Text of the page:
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Sioux Falls Atheists endorse The Learning Brain for showing us
 in-depth and surprising lessons on how the brain learns and remembers.

The Learning Brain
Lectures by Professor Thad A. Polk

The Learning Brain (2018)
24 lectures, 12 hours
The Learning Brain at

One of the most complicated and advanced computers on Earth can’t be purchased in any store. This astonishing device, responsible for storing and retrieving vast quantities of information that can be accessed at a moment’s notice, is the human brain. How does such a dynamic and powerful machine make memories, learn a language, and remember how to drive a car? What habits can we adopt to learn more effectively throughout our lives? And how do factors like traumatic injuries, stress, and mood affect our grey matter? The answers to these questions are merely the tip of the iceberg in The Learning Brain.

These 24 half-hour lectures offer in-depth and surprising lessons on how the brain learns and remembers. You begin your journey by focusing on which parts of the brain are responsible for different kinds of memory, from long-term memory for personal experiences and memorized facts to short-term memory, and how these memory systems work on a psychological and biological level. You’ll acquire a new understanding of how amnesia, aging, and sleep affect your brain. You’ll also discover better ways to absorb and retain all kinds of information in all stages of life. This course is chock full of valuable information whether you’re learning a new language at 60 or discovering calculus at 16. If you need better study habits, struggle with learning a new skill, or just worry about memories fading with age, The Learning Brain provides illuminating insights and advice.

Map Your Brain’s Memory Areas

You’ll discover that the brain acquires, retains, and recalls information in several distinct ways.

  • Explicit Learning refers to learning information that is consciously available and can be put into words. One example is “semantic memory,” which involves impersonal fact-based memories, such as the distance from the Earth to the sun or the capitals of different nations.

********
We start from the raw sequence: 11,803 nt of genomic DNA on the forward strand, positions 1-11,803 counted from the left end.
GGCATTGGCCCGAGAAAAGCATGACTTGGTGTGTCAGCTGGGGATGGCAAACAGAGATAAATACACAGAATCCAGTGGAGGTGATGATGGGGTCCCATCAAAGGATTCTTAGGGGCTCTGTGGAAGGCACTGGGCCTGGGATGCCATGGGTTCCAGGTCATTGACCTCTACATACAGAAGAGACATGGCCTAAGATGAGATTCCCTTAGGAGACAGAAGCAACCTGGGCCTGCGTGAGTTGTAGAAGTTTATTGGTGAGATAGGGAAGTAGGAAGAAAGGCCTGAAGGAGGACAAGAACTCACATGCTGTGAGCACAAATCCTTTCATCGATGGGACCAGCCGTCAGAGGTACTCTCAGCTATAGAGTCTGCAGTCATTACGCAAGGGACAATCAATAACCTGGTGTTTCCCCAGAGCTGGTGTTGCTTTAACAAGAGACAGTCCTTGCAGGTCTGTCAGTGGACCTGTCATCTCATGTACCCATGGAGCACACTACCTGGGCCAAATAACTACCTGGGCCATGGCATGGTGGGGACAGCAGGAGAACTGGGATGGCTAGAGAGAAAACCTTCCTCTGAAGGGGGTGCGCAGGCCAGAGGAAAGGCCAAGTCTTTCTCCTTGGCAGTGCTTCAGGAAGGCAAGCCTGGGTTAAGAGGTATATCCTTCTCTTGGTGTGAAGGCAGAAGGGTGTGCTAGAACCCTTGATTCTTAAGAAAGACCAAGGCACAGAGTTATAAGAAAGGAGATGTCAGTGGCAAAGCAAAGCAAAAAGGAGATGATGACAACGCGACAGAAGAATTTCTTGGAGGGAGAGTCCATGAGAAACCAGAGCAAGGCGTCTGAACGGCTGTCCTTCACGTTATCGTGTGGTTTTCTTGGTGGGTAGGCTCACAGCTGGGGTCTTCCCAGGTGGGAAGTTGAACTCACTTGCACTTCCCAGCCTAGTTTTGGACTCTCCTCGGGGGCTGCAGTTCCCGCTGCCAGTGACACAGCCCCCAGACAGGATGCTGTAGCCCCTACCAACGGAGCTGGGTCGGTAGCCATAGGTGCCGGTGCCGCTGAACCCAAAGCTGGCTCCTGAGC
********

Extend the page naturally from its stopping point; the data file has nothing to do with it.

• Implicit Learning, by contrast, is learning that is unconscious and harder to put into words. One particularly important type of implicit learning is “procedural learning,” which is the learning of new skills such as playing the piano or playing golf.

As you learn new information and skills, you also put your working memory to use. Working memory is the cognitive system we use to hold on to information for just a few seconds or minutes at a time. For example, adding two two-digit numbers in your head or remembering the next step of a recipe while preparing a meal both utilize working memory.

While distinguishing the different learning systems that we use every day, Professor Polk also explains which regions of the brain underlie these various functions. Scientists use modern technology like fMRI and PET scans to see which parts of the brain are activated during different types of learning. By mapping out the brain in this way, doctors can isolate and treat brain damage, specific learning disabilities, and behavioral anomalies better than ever before.